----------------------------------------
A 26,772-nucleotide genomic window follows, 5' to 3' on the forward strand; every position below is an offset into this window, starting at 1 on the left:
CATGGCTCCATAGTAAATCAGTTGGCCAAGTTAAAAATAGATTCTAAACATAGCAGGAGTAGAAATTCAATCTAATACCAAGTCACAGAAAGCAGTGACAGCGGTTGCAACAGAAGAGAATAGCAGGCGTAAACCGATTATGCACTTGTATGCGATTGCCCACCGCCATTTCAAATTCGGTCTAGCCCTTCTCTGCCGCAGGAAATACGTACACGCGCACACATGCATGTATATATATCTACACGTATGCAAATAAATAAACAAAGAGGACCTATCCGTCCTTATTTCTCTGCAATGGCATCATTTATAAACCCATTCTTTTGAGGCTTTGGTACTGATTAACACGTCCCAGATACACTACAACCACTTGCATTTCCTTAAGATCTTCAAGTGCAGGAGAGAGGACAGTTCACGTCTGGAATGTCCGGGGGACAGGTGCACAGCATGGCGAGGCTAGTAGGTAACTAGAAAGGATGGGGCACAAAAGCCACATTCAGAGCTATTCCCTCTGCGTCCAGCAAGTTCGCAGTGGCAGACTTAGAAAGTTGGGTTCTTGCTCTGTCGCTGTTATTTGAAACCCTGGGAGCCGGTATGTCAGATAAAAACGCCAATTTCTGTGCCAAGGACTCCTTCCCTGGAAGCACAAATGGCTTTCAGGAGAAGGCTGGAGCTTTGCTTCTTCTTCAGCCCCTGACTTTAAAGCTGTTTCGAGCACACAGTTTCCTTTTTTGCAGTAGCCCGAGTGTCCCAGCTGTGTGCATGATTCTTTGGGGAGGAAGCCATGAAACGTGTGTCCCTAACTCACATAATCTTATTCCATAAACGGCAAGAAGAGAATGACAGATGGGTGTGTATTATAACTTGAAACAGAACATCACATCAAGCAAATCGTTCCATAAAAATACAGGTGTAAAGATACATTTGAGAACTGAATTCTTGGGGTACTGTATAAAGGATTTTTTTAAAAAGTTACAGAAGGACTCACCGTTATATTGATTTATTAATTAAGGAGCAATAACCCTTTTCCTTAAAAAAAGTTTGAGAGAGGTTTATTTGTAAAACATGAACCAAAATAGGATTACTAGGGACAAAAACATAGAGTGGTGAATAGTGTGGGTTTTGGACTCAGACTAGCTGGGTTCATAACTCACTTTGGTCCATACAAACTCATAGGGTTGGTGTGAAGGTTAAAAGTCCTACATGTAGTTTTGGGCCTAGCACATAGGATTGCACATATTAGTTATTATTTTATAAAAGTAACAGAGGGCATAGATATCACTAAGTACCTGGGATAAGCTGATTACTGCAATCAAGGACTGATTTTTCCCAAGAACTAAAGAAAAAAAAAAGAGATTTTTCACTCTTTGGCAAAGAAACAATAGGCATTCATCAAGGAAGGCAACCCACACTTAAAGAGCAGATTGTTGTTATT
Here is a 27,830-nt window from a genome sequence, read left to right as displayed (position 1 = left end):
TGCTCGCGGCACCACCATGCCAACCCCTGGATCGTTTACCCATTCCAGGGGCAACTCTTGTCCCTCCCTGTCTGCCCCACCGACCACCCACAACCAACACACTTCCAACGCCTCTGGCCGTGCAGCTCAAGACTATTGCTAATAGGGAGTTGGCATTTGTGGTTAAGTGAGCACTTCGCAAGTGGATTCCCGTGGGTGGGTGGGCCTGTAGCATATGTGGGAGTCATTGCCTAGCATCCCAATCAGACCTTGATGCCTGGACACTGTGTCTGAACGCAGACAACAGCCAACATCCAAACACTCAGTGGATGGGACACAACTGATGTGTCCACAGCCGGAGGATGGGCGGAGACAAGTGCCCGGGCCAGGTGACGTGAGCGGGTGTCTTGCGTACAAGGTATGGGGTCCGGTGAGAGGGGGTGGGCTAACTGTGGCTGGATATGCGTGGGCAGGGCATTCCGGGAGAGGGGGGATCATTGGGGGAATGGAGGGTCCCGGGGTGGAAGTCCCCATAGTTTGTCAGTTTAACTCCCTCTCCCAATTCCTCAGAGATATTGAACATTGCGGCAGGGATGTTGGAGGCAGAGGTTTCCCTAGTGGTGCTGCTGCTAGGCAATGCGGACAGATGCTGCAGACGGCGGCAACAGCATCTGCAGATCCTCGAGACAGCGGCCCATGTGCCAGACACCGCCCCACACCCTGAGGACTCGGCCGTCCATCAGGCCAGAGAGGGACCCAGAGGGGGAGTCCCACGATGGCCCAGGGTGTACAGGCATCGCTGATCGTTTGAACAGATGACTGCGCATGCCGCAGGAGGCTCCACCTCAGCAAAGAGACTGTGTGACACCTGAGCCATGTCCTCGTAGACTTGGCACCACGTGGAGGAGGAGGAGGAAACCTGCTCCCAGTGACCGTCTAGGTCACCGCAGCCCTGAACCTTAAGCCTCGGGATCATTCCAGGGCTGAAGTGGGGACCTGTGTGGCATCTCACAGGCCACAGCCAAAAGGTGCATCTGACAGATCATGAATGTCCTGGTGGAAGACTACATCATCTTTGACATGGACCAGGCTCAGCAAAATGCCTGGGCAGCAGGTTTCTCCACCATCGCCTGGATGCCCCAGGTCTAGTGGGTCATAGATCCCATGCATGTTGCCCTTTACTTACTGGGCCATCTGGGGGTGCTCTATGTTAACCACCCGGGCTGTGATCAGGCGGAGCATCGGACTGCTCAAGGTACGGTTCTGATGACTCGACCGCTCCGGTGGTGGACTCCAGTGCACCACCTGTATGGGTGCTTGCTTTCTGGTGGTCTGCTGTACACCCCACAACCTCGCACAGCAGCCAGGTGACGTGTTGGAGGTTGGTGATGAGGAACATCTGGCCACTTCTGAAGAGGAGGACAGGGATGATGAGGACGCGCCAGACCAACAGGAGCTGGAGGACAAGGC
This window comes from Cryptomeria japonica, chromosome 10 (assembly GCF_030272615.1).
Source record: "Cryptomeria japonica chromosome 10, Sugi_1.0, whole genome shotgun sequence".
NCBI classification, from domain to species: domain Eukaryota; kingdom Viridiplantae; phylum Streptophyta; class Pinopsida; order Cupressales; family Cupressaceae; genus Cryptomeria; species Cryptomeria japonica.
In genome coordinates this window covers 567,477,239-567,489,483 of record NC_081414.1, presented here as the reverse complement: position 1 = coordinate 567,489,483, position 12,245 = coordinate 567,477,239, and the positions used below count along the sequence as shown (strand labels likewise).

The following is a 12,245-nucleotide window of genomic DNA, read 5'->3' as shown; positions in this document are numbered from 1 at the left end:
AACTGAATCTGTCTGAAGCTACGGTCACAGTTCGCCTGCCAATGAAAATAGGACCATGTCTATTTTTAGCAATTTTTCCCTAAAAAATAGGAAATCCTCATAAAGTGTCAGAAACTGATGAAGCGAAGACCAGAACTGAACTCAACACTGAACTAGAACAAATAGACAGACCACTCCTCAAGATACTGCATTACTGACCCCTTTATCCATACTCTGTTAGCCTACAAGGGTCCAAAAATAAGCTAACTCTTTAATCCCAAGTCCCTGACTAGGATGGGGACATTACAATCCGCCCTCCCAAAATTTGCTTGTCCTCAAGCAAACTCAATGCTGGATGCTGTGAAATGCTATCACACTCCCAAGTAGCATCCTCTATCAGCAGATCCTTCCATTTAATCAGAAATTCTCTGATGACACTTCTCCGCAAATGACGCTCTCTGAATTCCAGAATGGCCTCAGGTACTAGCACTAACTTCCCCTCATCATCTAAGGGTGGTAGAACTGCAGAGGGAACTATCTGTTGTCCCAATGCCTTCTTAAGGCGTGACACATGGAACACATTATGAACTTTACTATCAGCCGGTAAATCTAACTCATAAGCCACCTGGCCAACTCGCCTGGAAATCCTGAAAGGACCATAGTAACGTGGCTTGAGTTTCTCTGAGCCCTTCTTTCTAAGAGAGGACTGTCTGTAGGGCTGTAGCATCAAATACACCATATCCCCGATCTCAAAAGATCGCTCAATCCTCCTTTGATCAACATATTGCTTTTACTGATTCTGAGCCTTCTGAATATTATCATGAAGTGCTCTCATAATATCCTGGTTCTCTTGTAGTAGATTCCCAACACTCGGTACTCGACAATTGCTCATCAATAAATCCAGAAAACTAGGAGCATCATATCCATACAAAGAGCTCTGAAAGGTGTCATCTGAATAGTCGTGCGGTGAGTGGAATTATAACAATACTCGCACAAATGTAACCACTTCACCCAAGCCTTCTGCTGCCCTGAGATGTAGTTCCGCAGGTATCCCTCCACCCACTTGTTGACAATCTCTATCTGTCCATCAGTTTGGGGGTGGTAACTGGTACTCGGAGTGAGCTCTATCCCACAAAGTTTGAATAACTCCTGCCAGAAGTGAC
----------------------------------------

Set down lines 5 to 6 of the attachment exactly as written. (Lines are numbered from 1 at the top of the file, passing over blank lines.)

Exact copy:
This window comes from Cryptomeria japonica, chromosome 10 (assembly GCF_030272615.1).
Source record: "Cryptomeria japonica chromosome 10, Sugi_1.0, whole genome shotgun sequence".